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J Agric Food Chem. 2003 Jan 29;51(3):623-7.

Enhancing quality and oxidative stability of aged fried food with gamma-tocopherol.

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1
Food Quality and Safety Research, USDA, ARS, NCAUR, Northern Regional Research Center, 1815 North University Street, Peoria, Illinois 61604, USA. warnerk@ncaur.usda.gov

Abstract

To determine the effects of gamma-tocopherol on the stability of fried food, potato chips were fried in triolein with 0, 100, or 400 ppm gamma-tocopherol. Potato chips, sampled at 1, 3, and 6 h of frying time, were aged for 0, 2, and 4 days at 60 degrees C and then evaluated for odor attributes by sensory analysis and for volatile compounds by purge-and-trap gas chromatography-mass spectrometry. Oil sampled after 1, 3, and 6 h of frying time from the fryer was evaluated for total polar compounds and retention of gamma-tocopherol. Oil extracted from the potato chips was also analyzed for residual gamma-tocopherol. gamma-Tocopherol disappeared rapidly, with only slight amounts of the original 100 ppm level detectable after the triolein was used for frying. gamma-Tocopherol significantly inhibited polar compound production in the triolein. Results showed that gamma-tocopherol inhibited the oxidation of the fried food even when only very low levels of retained gamma-tocopherol were present in the frying oil or potato chips. Nonanal formation was inhibited by gamma-tocopherol in aged potato chips. Odor analysis of the aged potato chips showed that samples with 0 ppm gamma-tocopherol had a rancid odor after being aged for 4 days. Potato chips with 400 ppm gamma-tocopherol had no rancid odors; however, as the level of gamma-tocopherol decreased in the triolein and in the potato chips, a weak plastic odor characteristic of oxidized triolein was detected.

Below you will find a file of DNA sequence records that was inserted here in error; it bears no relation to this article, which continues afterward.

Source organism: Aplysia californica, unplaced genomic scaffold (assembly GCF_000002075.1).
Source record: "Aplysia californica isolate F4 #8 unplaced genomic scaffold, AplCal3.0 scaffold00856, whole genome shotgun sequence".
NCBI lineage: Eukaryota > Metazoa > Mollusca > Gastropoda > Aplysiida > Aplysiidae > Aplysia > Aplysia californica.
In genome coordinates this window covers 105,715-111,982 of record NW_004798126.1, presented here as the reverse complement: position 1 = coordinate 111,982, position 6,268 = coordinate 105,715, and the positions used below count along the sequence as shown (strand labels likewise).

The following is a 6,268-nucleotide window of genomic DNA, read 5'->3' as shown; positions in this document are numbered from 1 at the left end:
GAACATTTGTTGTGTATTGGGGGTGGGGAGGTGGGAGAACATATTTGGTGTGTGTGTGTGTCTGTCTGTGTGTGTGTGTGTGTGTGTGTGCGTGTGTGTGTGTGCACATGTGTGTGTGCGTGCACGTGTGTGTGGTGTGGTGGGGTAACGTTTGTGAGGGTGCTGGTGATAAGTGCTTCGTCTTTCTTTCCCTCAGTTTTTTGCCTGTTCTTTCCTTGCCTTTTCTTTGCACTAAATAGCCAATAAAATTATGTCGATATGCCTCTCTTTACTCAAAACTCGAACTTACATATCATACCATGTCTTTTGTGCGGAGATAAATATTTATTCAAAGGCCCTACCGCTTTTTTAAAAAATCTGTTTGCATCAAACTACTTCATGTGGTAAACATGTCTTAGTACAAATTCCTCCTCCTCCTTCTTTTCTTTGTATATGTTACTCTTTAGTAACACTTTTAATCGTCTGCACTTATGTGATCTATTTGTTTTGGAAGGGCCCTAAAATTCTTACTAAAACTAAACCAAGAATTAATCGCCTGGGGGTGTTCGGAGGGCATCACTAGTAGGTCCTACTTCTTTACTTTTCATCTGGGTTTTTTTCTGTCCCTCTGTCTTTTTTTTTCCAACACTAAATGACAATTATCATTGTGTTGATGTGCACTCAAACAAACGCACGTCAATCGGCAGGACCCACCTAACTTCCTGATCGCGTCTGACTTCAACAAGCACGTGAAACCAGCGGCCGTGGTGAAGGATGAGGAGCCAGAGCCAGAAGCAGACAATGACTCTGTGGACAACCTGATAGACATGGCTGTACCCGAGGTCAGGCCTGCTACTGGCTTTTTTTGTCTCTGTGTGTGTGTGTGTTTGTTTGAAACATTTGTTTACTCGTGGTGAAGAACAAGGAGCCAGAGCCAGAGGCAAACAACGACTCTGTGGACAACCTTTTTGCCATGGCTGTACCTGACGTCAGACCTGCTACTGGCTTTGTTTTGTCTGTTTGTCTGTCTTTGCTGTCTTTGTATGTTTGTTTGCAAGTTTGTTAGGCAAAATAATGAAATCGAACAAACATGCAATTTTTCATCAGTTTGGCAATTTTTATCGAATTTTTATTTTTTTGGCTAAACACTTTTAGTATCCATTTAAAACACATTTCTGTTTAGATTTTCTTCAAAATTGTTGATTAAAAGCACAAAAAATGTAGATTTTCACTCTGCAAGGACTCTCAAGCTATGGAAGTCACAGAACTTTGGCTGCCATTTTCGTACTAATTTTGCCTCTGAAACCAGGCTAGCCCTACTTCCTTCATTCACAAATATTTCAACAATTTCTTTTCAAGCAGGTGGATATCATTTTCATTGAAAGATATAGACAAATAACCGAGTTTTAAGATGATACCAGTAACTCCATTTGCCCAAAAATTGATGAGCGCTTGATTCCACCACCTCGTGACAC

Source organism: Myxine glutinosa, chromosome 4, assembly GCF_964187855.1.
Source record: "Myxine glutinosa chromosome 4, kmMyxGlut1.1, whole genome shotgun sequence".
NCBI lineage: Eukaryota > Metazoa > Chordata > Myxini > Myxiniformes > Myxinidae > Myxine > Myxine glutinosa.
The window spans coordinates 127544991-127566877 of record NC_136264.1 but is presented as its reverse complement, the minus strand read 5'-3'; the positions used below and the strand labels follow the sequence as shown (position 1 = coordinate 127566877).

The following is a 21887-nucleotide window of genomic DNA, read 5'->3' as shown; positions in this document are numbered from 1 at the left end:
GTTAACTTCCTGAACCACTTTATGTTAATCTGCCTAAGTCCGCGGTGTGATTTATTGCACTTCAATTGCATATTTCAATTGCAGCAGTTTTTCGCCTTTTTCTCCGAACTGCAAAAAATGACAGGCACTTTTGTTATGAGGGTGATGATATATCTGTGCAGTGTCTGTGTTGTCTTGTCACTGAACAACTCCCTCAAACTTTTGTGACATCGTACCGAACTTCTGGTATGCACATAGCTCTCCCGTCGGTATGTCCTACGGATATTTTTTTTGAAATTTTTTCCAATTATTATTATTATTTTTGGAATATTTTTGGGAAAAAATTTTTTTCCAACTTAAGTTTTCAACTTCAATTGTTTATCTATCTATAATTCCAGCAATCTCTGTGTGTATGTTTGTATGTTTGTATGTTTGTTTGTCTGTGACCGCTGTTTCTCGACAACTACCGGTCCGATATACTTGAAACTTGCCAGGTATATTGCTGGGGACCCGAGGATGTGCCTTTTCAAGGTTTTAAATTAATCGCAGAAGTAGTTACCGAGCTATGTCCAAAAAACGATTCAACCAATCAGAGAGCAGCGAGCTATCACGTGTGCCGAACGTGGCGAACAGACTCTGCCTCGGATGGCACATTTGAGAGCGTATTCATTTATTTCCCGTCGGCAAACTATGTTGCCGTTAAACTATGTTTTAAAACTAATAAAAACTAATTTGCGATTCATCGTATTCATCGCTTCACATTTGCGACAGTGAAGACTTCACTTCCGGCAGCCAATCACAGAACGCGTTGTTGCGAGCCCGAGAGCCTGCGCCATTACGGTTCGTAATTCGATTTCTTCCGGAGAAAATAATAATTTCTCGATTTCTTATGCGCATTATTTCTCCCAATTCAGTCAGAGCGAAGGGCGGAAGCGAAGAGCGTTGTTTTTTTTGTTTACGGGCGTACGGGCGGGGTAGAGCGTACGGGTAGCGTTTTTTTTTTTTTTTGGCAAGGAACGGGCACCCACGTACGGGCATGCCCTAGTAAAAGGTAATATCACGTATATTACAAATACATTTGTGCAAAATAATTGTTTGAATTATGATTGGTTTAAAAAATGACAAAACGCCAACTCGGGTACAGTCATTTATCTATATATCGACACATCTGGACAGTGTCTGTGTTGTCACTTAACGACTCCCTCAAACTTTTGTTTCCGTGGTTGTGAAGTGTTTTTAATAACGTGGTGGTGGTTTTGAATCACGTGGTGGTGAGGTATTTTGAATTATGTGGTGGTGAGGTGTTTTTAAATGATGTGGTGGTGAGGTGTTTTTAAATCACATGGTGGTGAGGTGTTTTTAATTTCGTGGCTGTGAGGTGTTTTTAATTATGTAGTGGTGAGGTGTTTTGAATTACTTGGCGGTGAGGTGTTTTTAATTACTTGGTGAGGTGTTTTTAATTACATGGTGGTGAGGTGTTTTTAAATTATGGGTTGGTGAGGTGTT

PMID:
12537432
DOI:
10.1021/jf020937e
[Indexed for MEDLINE]
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